How doulas specialize
When you choose a doula, consider which type is best suited to your needs. Doulas are trained to guide you through pregnancy and childbirth. But a doula can’t and shouldn’t replace your primary care provider.
Doulas may specialize as birth doulas, assisting during and after childbirth, postpartum doulas, helping after childbirth, or antepartum doulas, focusing on high-risk and difficult pregnancies. They also may be certified in specific areas of expertise, including breastfeeding, childbirth support, birthing techniques, and pre- and post-natal care.
A birth doula provides emotional and physical support during pregnancy and birthing. These doulas work as part of the birth team, and are there to assist and support, but not to replace, helpers and partners.
A postpartum doula provides families information and support about infant feeding, emotional and physical recovery from childbirth, soothing infants and coping skills for new parents. A postpartum doula might help with housework, assist in preparing meals, and help involve older children in the pregnancy and childbirth.
An antepartum doula helps with high-risk or difficult pregnancies. Often this includes women who are on bed rest during their pregnancy. An antepartum doula will cook, get groceries, run errands and support the pregnant mother while she is on bed rest. Their care ranges from knowing what foods and diet the expecting mother needs to providing emotional support and reassurance.
How to hire a doula
If you’re interested in working with a doula, start with your health plan. Some plans, including Tufts Health Together (a MassHealth plan), provide doula programs to their members free of charge. Tufts Health Together members can work with a doula before, during and after delivery. If your plan covers doula services, it can tell you how to contact the doulas your plan covers.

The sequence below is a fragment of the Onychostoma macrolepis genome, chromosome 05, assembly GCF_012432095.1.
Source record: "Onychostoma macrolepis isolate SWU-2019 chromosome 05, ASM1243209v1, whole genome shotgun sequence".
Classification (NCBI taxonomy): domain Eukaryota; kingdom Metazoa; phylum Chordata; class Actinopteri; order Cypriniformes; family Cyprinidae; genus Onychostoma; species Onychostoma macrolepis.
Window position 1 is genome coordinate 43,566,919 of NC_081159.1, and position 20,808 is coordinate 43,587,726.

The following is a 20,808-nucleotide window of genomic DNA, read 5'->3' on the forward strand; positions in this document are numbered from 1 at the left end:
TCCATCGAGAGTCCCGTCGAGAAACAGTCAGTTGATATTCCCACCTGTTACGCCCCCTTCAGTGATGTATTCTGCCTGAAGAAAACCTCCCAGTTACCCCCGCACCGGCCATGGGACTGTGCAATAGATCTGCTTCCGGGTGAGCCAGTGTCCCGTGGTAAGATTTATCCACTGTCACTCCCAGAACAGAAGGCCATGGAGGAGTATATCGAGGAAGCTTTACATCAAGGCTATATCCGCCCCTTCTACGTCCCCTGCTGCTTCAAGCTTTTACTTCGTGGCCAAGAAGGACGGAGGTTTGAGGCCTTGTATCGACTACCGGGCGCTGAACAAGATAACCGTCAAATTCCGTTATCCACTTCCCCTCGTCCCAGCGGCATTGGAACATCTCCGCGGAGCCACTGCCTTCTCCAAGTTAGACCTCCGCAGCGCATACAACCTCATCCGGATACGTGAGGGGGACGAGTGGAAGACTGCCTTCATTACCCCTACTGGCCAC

If your health plan doesn’t cover doula services, you can hire a doula directly. Doulas charge either by the hour or by birth, and their rates vary.
To search for a doula in your area, you can:
• Ask your health care provider or friends who have worked with a doula for recommendations
• Search a doula directory, such as doulamatch.net
• Search dona.org for a list of doulas certified by Doulas of North America International, the largest doula training organization in the U.S.
• Do a Google search for local doulas
Once you find doulas near you, give them a call. Meet and talk to see if they are a good fit for you and your family. When you hire a doula, make sure the doula provides the type of services you want and charges a rate you feel comfortable with.
No matter how you find or hire your doula, the extra help and support during your pregnancy can help you have a healthy, happy and positive birth experience.
Tufts Health Plan is one of the few health plans in Massachusetts to offer coverage across the life span regardless of age or circumstance. This coverage includes Medicaid/subsidized, commercial and Medicare health plans. To learn more, visit tuftshealthplan.com.